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Smoking with Siragusa

Larger-than-life football star, TV commentator and man-cave creator Tony Siragusa always speaks his mind
Kenneth Shouler
From the Print Edition:
Laurence Fishburne, May/June 2013

(continued from page 1)

Now he had to rehab and finish his senior year without his father. "I felt I had to do something with football to support the family," he says.

Six years after his father died, he and Kathy were driving down the Garden State Parkway, and he told her he wanted to stop at the cemetery to see his dad. He got to the headstone and his eyes welled up. He started to speak, but the words refused to come through the tears. "She looked scared," he says. "She told me later that she thought I was about to break up with her. But I had bought a diamond for her and I asked her to marry me right there in the cemetery. She started crying and said yes."

In 1990, Siragusa endured the horse auction better known as NFL Draft Day. His mother had invited everyone in earshot to the house to watch the drama unfold on television. They sat and waited. And waited. They watched as 12 rounds were completed. All told, 331 players had their names called out. Six of them were from the University of Pittsburgh, but none were named Siragusa. As it turned out, he had a better chance of being drafted by the Army in peacetime than being drafted by the NFL.

The silver lining was that drafted guys do get cut. Just as some Broadway shows close after a week, even No. 1 picks can turn out to be flops. And some of the greatest players—including Johnny Unitas, Kurt Warner, and Tom Brady—are either drafted late or not at all. Siragusa's agent Gus Sunseri was fielding calls. Indianapolis called. After Sunseri explained where it was (Siragusa, who hadn't yet left the Northeast, thought he meant "Annapolis")—Tony called an old mate from Pitt who assured him that he would be the best defensive lineman on the team.

He got a $1,000 signing bonus and a rookie salary of $75,000, with another 10 grand coming if he made the team. And just in case Goose had another knee problem or suffered some other injury, language in the contract made it clear that the Colts were not liable for a dime.

No matter. A persistent edginess, fueled by people who underestimated him, always carried Siragusa. If overlooked or cut from his position, he snapped back and sought a "I'll-prove-you-wrong" brand of revenge.

He needed it. "I made the NFL on hustle. When I first got to Indianapolis I really didn't know anything. I just knew that if I tackled that son-of-a bitch with the ball behind the line it's going to be a good job." A college coach taught him how to watch film, and he used craft and guile to figure out how an offense really thinks. "I made believe I was an offensive lineman and sat in the offensive meeting rooms," says Siragusa. "I was listening to the offensive line coach and how he was telling his guys how to block a defensive guy. And then I used that against him. So it was almost like being at war with Patton, and being on the other side, and sitting in a room and picking Patton's brain and being able to screw him up."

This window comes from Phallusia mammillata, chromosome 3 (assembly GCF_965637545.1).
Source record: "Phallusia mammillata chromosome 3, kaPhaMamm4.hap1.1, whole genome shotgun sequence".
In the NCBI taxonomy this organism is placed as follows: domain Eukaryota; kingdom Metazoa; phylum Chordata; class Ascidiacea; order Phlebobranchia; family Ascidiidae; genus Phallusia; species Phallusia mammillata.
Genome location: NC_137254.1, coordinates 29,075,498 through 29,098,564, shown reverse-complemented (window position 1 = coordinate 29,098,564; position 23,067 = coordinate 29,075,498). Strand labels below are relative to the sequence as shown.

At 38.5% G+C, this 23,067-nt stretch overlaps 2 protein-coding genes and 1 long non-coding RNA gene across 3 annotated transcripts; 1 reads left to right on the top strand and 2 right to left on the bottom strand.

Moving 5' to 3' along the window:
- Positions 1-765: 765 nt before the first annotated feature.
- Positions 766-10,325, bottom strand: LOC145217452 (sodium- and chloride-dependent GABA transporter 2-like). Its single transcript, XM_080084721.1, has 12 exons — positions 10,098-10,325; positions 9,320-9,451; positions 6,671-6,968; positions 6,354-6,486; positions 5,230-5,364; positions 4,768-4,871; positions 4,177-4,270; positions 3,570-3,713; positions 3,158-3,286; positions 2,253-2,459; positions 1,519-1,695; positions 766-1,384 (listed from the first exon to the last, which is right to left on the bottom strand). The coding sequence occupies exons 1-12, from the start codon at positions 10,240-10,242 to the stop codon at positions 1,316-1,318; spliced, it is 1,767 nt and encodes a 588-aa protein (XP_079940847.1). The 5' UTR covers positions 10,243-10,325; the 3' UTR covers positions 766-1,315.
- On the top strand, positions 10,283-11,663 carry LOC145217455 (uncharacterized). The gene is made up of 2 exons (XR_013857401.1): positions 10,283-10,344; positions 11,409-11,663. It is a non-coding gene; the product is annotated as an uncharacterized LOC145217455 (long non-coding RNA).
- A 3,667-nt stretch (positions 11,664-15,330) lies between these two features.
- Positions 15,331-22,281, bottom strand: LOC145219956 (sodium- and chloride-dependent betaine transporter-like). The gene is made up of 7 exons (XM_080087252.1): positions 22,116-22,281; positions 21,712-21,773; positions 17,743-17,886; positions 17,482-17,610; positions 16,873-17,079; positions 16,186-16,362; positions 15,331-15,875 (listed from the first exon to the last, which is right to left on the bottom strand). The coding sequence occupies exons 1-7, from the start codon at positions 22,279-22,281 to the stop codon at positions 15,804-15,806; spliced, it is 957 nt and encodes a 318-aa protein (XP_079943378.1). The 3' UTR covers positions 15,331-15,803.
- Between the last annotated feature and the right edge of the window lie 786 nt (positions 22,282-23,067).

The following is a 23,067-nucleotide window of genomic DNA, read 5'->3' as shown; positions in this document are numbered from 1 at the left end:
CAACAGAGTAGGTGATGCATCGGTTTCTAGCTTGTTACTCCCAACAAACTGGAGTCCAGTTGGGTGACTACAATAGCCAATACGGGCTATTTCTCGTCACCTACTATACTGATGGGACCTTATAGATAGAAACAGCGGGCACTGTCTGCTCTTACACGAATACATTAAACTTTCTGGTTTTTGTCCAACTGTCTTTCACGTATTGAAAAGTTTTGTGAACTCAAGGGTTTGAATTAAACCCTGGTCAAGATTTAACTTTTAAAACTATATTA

In Indy he also met Ted Marchibroda, who he would play for again in Baltimore. "He just handled things differently. He didn't get in your face. He treated you like a man. He confided in me, which I really liked. He asked me what I thought about certain people," says Siragusa. "Even though he was gone after the 1998 season, he was a vital part of the camaraderie and the guys who got together and won that Super Bowl."

Siragusa was playing for Marchibroda with Indy in the game he will never forget, a 20-16 loss to the Steelers in the AFL championship game in January, 1996. "It was the most memorable game I ever played in, with Jim Harbaugh being our quarterback and a bunch of nobodies," says Siragusa. They fell short one play from getting into the Super Bowl.

"I never wanted to be in that situation again," explains Siragusa. "I never wanted to be at the tip—you know, feel it, taste it, but not getting there. I carried that feeling into the Super Bowl with the Ravens. I said 'I'm not leaving here without a win.' "


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Comments   2 comment(s)

Kenny Braun — Barnhart, Missouri, U.S.,  —  October 4, 2013 10:38am ET

Great article! Love the fact that he's a "what I would call" normal smoker. Whenever he feels like he needs to relax he has a smoke, nothing to grab attention or chain smoke. I had a chance to chat with Goose at a benefit dinner about 3 years ago... how he spoke in this article is 100% spot on. Absolutely genuine, and no holds barred. One of the most sincere former professional athletes I have ever spoken with.


ernie brambert October 5, 2013 10:06am ET

I agree. A great article on Tony. I had the pleasure of meeting him in 1990 when he and another Colt rookie stopped one night in the department store I was working part time. I was trying to pitch an expensive leather coat to him and while unsuccessful effort in my effort, it was a fun experience. I realized he is the real deal. That carrys over to his brodacasting too. Such a refreshing personality. And fellow cigar aficionado as well.


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